In April, the phone rang – “You may not remember me, but we worked together on the Virgin Media rebrand….” Of course I remembered him! The former Director of Mobile Delivery at Virgin Media, Bryn was now CTO at Three (H3G). He needed help making sure negotiations on a key strategic programme involving MBNL, Three’s network joint venture with EE, were successful and completed on time. I jumped at the chance to work with Bryn again, and to learn about the one of the UK’s largest mobile networks.
From the beginning, I was impressed with the team. One of Bryn’s deputies said when he joined it was “like a breath of fresh air.” The team tasked with making the negotiations successful included finance, commercial, legal, procurement, technical design and deployment, operations and even operating model experts bent on ensuring Three’s internal design was built for JV success. Without exception, the level of ownership was higher than I’d seen anywhere else – it was their job, and they knew it.
It was a brilliant 8 months. Challenging to help get the three organisations across the line, with shared goals defined and negotiated and all parties looking forward to future fruitful partnership. It wasn’t easy. EE had been acquired by BT, and their world was in flux. External market changes were having an impact as always. But from the outset the teams were committed to getting the job done.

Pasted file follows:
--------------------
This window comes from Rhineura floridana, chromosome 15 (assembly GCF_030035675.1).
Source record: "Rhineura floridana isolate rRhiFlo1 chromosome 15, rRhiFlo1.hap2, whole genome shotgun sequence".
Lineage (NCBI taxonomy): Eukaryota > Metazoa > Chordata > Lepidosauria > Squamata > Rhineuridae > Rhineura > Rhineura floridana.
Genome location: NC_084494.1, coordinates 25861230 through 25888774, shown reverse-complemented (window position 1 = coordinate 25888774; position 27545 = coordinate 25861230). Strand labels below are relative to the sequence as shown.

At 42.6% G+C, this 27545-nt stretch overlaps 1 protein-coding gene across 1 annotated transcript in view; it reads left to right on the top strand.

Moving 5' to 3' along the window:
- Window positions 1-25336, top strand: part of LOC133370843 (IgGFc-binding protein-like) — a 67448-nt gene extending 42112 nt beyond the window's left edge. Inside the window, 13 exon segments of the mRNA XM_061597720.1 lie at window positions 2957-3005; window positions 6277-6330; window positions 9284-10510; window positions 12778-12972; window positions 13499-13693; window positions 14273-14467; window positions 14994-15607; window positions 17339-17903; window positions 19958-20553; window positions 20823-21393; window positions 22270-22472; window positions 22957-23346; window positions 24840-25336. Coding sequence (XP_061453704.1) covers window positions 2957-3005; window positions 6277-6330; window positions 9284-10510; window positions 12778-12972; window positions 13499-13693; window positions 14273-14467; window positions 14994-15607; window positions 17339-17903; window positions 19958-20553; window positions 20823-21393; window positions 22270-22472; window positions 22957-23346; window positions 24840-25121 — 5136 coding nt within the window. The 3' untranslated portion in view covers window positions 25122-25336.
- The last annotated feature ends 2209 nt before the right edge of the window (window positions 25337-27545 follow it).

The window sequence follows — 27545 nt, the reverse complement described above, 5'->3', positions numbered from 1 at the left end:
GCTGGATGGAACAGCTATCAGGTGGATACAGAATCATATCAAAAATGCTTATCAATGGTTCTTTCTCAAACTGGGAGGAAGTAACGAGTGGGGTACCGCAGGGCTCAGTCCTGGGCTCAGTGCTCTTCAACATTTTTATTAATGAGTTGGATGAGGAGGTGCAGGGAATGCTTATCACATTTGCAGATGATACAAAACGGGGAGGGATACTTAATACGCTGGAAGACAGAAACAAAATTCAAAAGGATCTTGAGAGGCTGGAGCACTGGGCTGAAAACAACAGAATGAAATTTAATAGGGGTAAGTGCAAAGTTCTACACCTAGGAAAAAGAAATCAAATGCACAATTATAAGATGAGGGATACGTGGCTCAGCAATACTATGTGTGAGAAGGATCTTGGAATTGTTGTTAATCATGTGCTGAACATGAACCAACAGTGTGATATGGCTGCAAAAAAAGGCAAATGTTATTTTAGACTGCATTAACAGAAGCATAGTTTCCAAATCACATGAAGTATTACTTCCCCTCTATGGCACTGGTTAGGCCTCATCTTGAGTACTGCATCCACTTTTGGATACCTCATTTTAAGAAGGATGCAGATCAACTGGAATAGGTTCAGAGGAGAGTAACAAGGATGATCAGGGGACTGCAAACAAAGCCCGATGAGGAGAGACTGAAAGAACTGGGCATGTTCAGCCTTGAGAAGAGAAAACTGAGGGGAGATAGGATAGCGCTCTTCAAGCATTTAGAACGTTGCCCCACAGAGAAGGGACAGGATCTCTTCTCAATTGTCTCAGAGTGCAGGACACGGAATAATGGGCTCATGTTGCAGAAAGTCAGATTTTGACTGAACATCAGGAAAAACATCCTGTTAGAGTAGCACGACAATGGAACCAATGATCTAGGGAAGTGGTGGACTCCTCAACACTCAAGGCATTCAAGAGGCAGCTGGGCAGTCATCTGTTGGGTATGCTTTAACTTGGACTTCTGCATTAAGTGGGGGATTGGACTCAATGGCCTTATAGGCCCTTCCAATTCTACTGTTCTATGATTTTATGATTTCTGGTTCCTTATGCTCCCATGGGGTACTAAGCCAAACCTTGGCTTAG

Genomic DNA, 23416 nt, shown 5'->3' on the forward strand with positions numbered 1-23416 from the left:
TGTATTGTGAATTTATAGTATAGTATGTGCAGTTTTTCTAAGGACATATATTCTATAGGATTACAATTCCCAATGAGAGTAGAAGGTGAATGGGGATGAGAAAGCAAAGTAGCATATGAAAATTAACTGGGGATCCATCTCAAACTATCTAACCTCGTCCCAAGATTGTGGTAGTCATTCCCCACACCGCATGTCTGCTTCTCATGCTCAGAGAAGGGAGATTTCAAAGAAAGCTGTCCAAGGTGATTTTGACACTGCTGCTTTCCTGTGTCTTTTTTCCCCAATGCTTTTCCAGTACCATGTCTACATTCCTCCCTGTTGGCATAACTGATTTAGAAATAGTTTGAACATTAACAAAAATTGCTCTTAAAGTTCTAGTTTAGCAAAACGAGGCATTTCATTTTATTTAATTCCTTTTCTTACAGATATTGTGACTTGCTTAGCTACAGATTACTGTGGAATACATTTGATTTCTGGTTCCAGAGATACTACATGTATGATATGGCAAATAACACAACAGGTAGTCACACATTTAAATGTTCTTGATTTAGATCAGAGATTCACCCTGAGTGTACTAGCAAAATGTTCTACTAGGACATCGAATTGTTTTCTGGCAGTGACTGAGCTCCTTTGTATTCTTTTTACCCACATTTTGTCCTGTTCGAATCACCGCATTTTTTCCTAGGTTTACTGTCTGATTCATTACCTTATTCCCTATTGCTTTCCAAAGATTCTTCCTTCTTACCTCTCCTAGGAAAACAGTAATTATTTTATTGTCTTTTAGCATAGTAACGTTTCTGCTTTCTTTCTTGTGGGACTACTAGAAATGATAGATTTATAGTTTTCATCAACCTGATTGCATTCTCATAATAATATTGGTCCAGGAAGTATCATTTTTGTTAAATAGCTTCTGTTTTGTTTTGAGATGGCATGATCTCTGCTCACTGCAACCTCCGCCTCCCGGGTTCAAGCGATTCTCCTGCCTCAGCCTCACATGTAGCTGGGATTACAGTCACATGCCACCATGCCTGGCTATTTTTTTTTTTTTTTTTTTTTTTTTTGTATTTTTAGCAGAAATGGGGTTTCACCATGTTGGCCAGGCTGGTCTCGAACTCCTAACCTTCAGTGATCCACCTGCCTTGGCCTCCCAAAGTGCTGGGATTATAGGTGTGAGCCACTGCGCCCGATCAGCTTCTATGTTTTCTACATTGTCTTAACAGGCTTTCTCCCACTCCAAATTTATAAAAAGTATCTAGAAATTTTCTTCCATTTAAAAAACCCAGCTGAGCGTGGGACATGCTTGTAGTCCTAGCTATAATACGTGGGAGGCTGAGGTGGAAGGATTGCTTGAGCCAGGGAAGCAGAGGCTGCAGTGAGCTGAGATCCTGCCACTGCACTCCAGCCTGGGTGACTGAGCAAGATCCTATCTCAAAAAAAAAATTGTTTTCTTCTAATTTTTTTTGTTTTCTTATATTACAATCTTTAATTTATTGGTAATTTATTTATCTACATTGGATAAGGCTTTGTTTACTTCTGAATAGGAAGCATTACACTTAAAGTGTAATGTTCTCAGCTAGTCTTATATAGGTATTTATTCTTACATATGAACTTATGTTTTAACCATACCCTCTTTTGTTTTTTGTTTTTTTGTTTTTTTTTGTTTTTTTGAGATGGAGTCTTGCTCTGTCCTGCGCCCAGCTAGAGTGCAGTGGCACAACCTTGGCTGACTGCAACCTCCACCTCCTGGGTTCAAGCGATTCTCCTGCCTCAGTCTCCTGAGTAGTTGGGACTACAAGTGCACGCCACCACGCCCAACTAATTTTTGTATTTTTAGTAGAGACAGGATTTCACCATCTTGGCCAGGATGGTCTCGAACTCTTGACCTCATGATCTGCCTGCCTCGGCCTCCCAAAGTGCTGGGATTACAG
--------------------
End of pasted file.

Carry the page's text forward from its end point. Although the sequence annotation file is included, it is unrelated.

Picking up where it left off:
My role was to coach, schedule, push, help define, structure, facilitate, and evolve our approach and methodology as negotiations progressed. Every day, the question was, what can we close? We moved from technical specification and design leading the way to commercial negotiation and legal drafting taking over. We moved with the ebb and flow of the availability of SMEs who sometimes struggled for bandwidth to address all the demands on their time. Throughout, there was Executive engagement across all three businesses. This was important, and good people were on it.
By mid-December, we had technical agreement in all areas and drafting completed in most. External factors meant that the negotiations would continue into the new year with internal resources.